Trump Should Give No Quarter to the Chinese

By | 2018-04-11T11:14:39+00:00 April 11th, 2018|
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Recently, President Trump tweeted: “President Xi and I will always be friends, no matter what happens with our dispute on trade. China will take down its Trade Barriers because it is the right thing to do. Taxes will become Reciprocal & a deal will be made on Intellectual Property. Great future for both countries!”

The upbeat, conciliatory tone of the President’s message surprised many observers, since the media is trumpeting a looming “trade war” with China, and Trump himself has condemned abusive Chinese trade practices in very strong terms.

I respectfully submit that the president’s tweet may be counterproductive to his aims. His goal is to pressure China to make meaningful concessions on trade. That is, China needs to open its market. It needs to stop strong-arming U.S. companies into surrendering their proprietary technology and know-how as a cost of doing business in the world’s largest emerging market. Beijing needs to stop using punitive tariffs and other, more subtle measures to freeze out American manufactured goods. It needs to stop violating U.S. patents, trademarks, and copyrights with impunity. It needs to stop subsidizing and sheltering many of its industries. It needs, most of all, to stop putting Americans out of work, as a result of all of its other trading shenanigans.

These are not minor adjustments in our relationship with China. They are not concessions that it will be easy to extract. And yet they should be non-negotiable demands for U.S. trade representatives. If they were met, the U.S. trade deficit with China, which currently stands at $375 billion a year, would contract rapidly. It has not fallen in a long time. On the contrary, it has grown inexorably—and previous U.S. presidents have sat idly by as it happened.

It seems as though President Trump is trying to reassure the Chinese, the markets, and the American people that we will not, in fact, have a trade war with China. He has directed his secretary of agriculture to make sure that U.S. farmers do not suffer if we do. He has promised President Xi his friendship no matter what. He has also threatened, however, to levy the biggest set of tariffs in history against the Chinese. These are mixed messages, at best.

As a negotiator, Trump must know that to extract maximum concessions from a negotiating partner, you need to apply maximum pressure. In fact, you need to be willing, and you need to be seen to be willing, to walk away from the negotiations entirely. Your adversary must believe that he needs you more than you need him.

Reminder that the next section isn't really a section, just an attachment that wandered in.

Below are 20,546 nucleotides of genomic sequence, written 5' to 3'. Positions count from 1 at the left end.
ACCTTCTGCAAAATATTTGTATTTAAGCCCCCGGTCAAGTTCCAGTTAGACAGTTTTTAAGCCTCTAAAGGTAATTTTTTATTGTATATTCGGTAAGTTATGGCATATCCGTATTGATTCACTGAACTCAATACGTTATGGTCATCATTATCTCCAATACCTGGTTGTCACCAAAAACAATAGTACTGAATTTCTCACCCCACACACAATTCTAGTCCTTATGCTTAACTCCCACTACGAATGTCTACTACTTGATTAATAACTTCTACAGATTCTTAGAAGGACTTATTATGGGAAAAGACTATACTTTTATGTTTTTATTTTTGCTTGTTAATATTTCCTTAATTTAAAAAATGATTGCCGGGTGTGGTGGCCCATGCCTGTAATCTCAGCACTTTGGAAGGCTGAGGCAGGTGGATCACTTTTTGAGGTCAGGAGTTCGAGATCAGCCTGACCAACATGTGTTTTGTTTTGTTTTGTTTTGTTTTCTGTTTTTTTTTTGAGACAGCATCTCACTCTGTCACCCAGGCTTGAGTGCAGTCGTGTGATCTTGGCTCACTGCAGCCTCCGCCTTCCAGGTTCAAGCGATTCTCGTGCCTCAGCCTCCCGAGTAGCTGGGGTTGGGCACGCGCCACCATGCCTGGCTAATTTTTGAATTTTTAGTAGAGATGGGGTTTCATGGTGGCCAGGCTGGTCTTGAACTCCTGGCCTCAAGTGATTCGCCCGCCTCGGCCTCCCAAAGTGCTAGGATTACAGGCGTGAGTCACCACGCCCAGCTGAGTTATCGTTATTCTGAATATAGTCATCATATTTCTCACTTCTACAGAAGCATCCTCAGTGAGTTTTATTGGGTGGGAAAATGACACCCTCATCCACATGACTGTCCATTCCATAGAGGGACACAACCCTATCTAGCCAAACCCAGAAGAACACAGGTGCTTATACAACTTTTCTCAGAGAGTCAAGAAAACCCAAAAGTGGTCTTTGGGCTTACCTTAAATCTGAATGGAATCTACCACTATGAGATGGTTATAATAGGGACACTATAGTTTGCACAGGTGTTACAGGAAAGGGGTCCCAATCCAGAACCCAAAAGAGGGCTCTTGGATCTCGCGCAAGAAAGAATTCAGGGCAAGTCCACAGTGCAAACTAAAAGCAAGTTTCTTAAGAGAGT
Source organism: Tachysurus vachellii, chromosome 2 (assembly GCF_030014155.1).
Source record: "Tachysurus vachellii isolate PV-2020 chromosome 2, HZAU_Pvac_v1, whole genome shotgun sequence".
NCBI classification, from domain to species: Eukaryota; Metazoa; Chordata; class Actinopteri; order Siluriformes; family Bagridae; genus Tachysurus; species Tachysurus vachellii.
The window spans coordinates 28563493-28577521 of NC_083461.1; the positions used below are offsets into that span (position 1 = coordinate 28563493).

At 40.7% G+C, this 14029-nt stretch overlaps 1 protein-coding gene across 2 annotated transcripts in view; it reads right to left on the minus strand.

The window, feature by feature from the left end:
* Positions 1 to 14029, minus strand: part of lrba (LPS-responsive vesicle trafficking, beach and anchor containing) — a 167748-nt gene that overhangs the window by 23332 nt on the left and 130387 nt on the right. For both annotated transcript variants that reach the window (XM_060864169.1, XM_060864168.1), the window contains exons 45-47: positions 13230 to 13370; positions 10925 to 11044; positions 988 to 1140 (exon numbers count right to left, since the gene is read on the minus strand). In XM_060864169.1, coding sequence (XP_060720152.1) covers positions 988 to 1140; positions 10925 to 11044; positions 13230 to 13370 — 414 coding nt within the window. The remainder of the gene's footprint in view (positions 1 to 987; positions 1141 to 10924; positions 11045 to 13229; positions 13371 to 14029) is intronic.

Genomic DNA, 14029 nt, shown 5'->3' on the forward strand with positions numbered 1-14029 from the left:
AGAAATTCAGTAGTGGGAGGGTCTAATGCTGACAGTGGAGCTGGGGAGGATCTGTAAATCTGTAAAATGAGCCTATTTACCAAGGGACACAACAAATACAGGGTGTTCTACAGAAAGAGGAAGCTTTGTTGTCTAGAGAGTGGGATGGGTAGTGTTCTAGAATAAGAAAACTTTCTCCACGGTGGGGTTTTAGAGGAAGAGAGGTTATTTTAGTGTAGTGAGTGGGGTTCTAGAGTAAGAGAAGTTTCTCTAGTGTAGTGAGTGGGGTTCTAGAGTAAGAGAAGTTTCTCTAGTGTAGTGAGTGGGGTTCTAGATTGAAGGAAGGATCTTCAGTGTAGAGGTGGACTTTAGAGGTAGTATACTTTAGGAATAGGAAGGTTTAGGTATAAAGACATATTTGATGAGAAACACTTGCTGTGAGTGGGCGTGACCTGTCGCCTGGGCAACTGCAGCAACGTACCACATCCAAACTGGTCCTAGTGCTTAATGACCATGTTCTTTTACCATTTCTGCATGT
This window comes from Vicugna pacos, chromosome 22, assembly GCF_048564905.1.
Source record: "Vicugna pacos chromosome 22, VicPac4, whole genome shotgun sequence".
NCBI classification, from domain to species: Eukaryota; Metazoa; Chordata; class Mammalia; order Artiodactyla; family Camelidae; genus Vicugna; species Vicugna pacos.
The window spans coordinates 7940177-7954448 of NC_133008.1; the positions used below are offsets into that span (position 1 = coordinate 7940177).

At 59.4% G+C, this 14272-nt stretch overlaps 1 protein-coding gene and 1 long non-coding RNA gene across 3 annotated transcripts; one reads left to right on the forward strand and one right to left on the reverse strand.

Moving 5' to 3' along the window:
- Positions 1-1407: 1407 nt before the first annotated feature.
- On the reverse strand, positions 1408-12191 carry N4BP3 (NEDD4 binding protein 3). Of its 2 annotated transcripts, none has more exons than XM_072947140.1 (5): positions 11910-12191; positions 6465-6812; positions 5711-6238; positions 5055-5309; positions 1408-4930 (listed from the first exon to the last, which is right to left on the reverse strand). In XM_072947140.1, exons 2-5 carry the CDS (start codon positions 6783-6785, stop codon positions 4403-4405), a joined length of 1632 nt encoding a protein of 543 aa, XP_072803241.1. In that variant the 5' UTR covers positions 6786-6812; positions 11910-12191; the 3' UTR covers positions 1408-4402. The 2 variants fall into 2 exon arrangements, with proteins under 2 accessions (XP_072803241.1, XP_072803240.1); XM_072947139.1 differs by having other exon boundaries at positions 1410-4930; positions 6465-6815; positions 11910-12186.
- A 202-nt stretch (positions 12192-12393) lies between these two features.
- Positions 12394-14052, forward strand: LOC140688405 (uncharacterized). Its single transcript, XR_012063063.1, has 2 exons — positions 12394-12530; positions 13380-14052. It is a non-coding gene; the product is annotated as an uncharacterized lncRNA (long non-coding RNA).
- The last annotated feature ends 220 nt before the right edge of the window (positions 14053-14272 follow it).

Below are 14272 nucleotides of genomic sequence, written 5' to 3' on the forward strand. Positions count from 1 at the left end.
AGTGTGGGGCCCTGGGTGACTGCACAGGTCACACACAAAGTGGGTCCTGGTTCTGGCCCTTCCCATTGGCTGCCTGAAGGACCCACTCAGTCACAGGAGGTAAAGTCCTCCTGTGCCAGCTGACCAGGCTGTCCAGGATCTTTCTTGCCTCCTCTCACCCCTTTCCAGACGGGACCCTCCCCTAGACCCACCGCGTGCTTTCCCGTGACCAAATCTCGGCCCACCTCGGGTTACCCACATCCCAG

By telegraphing his reasonableness, and by reassuring all parties that real pain and conflict will be avoided, President Trump may make it impossible for the U.S. to “win.” Perhaps his goal in threatening China with tariffs is to obtain incremental changes—to win on a small scale and claim victory. That would be unfortunate, because a $375 billion trade deficit, compounded over years, even decades, equals millions of American jobs. It means that our economy is bleeding freely, and, if any body bleeds long enough, it dies.

The president should take the opposite tack. Instead of reassuring the Chinese, the markets, and the American people, he should tell them that a trade war really is coming. I suggest that he give a primetime address to the nation, and that he spell out the seriousness of China’s trade violations, and the horrendous human cost in terms of unemployment and economic dislocation in this country.

He would do well to declare, too, that America demands radical, permanent changes in Chinese trade practices. He might instruct his foreign affairs and national security teams to assemble a coalition of nations around the world to join with us in a broad-based effort to punish China for its trade manipulation. Most of all, President Trump should ask the American people to ready themselves for sacrifice, which a trade war would surely require.

The Chinese believe that they can win a trade war, for the simple reason they believe Americans are weak, selfish, decadent, and incapable of sacrifice. They are wrong.

The media may be unwilling to contemplate paying a few cents, or a few dollars, more for certain products, to save the American economy and the American worker from a slow but inexorable decline. The American people, however, will gladly take on this burden—if they understand why the burden is worth assuming. The cause is just—the cause is America itself.

President Trump made righting the wrongs of unfair trade deals a central theme of his campaign. But that can only be accomplished by risking a bona fide trade war, which would inevitably hurt many Americans—at least in the short term. Hopefully, a united front and a strong negotiating position will cause the Chinese to back down quickly. If not, they will soon learn that the “sleeping giant” of America, once roused, can defeat any foe.

Photo credit:   NICOLAS ASFOURI/AFP/Getty Images

About the Author:

Nicholas L. Waddy
Nicholas L. Waddy, an associate professor of history at SUNY Alfred, blogs at www.waddyisright.com.